The Heritage Foundation

Executive Memorandum #598 on Health Care

May 19, 1999

May 19, 1999 | Executive Memorandum on Health Care

The Shadegg Health Bill: Expanding Access and Choice

Various Members of Congress are taking serious steps to help American families gain access to quality health care. Most recently, Representative John Shadegg (R-AZ) introduced the Patients' Health Care Choice Act of 1999 (H.R. 1687), which includes a number of proposals designed to improve access to health insurance. If Congress is intent on reducing the ranks of the uninsured and providing a higher quality health delivery system for all, it should examine the policies in this legislation.

Today's employer-based health insurance system does not serve the needs of all working families. A product of the 1940s, when employers competed for scarce workers by offering health benefits, the system grew rapidly, largely because of its favorable tax treatment: An employer's contribution to an employee's health insurance premiums is tax-free for both employer and employee. The same tax treatment is not granted to individuals who must, or wish to, purchase health insurance outside the employer-based system. This disparate tax treatment is unfair; it discriminates against the un-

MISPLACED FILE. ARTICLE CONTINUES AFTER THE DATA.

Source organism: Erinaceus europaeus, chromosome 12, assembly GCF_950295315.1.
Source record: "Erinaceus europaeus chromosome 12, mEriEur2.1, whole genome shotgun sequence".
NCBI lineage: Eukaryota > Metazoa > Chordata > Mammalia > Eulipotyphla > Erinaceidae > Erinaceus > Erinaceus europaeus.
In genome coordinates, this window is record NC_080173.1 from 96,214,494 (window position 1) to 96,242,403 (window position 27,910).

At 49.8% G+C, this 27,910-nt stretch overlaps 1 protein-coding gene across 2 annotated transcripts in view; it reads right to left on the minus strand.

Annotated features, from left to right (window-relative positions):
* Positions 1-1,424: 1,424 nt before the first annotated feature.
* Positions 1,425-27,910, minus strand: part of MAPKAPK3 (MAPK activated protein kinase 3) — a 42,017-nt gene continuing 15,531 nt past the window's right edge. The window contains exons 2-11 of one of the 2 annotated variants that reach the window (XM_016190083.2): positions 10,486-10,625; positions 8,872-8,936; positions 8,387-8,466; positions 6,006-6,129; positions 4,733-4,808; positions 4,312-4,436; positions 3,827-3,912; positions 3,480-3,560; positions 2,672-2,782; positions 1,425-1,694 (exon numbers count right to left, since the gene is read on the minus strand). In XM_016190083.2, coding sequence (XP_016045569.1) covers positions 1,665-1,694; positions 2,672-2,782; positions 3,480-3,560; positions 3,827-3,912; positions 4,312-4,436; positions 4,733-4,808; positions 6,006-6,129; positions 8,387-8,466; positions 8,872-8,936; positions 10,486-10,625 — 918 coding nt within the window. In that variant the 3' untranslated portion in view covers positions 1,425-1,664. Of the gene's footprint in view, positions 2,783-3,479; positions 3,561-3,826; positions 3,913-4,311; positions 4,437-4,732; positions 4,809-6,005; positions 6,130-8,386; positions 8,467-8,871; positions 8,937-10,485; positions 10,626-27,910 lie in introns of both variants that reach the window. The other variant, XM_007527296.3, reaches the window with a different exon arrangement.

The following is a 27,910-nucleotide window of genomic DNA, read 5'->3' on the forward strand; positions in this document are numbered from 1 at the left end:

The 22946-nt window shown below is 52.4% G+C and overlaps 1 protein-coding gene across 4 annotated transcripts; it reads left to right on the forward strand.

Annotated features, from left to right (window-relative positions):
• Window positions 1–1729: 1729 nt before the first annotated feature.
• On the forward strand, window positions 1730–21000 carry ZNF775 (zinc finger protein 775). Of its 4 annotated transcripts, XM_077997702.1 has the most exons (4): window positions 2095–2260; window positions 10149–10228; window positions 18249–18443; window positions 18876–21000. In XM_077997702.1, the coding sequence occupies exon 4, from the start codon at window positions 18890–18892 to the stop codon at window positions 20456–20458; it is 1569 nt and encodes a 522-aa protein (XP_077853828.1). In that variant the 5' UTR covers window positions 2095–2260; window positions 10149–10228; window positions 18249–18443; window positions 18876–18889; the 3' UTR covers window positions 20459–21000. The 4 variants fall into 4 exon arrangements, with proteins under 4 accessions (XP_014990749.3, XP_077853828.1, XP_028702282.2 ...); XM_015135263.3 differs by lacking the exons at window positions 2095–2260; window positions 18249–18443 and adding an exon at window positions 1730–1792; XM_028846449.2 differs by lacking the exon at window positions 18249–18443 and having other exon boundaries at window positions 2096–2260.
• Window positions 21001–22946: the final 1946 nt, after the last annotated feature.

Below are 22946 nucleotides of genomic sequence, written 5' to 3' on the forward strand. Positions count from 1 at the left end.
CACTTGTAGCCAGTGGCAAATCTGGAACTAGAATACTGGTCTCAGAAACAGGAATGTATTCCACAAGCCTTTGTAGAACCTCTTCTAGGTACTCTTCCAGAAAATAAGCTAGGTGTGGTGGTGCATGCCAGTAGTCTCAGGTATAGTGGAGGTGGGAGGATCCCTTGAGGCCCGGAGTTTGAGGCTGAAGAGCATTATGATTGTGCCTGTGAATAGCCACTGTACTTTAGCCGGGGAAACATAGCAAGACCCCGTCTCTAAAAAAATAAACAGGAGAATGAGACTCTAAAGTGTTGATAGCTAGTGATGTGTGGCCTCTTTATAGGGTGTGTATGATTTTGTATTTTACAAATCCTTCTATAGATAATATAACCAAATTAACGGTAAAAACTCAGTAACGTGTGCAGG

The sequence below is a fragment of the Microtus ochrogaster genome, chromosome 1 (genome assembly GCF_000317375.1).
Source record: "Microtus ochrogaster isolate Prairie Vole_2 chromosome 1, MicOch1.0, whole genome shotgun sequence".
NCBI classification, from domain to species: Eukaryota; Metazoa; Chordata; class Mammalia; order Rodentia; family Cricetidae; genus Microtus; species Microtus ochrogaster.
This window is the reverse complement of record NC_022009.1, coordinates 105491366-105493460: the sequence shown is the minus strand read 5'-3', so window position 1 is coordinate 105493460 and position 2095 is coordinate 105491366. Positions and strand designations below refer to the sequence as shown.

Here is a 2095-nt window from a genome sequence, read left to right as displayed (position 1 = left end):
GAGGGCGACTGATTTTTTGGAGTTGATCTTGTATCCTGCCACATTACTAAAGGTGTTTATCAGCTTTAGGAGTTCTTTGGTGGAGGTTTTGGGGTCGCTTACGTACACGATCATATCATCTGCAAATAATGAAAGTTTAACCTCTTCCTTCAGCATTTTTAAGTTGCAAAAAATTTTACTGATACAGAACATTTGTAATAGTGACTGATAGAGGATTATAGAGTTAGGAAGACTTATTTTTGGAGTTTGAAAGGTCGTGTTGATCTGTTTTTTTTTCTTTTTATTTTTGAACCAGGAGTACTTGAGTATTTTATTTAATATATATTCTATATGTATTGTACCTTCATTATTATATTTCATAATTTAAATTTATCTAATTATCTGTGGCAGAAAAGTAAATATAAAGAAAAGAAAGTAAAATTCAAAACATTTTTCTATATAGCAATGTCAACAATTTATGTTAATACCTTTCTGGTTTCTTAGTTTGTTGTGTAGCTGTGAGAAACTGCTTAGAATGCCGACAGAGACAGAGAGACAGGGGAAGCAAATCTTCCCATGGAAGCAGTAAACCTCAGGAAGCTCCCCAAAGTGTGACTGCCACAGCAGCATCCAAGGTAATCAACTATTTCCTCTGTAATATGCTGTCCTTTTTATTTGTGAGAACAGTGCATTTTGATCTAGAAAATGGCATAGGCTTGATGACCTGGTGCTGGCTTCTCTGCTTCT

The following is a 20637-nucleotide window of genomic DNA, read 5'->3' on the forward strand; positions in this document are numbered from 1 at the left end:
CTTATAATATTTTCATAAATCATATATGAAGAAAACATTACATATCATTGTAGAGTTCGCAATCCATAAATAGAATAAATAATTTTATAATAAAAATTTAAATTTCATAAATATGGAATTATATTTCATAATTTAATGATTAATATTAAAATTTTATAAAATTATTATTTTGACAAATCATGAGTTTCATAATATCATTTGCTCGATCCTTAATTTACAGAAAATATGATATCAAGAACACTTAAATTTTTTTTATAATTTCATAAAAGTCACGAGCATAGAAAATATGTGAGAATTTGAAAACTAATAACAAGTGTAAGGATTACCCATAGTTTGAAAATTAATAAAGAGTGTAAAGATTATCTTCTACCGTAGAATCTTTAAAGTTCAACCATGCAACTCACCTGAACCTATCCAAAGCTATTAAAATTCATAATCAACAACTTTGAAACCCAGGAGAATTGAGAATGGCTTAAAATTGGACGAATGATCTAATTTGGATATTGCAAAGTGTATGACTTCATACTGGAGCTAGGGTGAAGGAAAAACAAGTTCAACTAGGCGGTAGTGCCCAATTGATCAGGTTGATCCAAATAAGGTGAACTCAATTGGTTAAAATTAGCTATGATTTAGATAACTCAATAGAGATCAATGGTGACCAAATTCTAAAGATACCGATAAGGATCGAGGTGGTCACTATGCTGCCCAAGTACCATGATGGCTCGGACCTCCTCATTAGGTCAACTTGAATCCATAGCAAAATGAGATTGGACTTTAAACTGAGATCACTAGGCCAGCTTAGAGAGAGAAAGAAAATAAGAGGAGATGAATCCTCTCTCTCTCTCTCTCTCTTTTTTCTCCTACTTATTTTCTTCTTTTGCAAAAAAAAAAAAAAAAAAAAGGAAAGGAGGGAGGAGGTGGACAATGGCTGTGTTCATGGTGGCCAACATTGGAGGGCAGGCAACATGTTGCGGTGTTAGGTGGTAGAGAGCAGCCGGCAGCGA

employed and those who work for small businesses by making them pay for health insurance with after-tax dollars. The policies in H.R. 1687 address this inequity by creating five vehicles for the
purchase of health insurance:

  1. Tax Credits
    A refundable tax credit would be created for the purchase of health coverage. It would cover 100 percent of the cost of coverage up to $500 for individuals and $1,000 for families. It would be restricted to workers whose employers make no contributions for individual or family coverage, and to the unemployed.

  2. Individual Membership Associations (IMAs)
    An affinity group, such as the American Bar Association, the University of Arizona Alumni Association, or any other bona fide group in existence for at least five years, would be exempted from state mandates and allowed to offer health benefits packages to its members, regardless of state of residence. A member of an IMA--even one who might change jobs frequently--could buy the IMA's health plan without fear of losing it when he or she changed jobs. The member could use the tax credit toward the cost of such coverage.

  3. HealthMarts
    A HealthMart is a private organization, similar in concept to a supermarket, to which employers and employees within a certain area would go to purchase health insurance. Under H.R. 1687, a HealthMart would have to offer the same insurance policies and prices to all employers and employees, regardless of health, and would act as a kind of
    clearinghouse for insurers to sell their products, reducing administrative costs.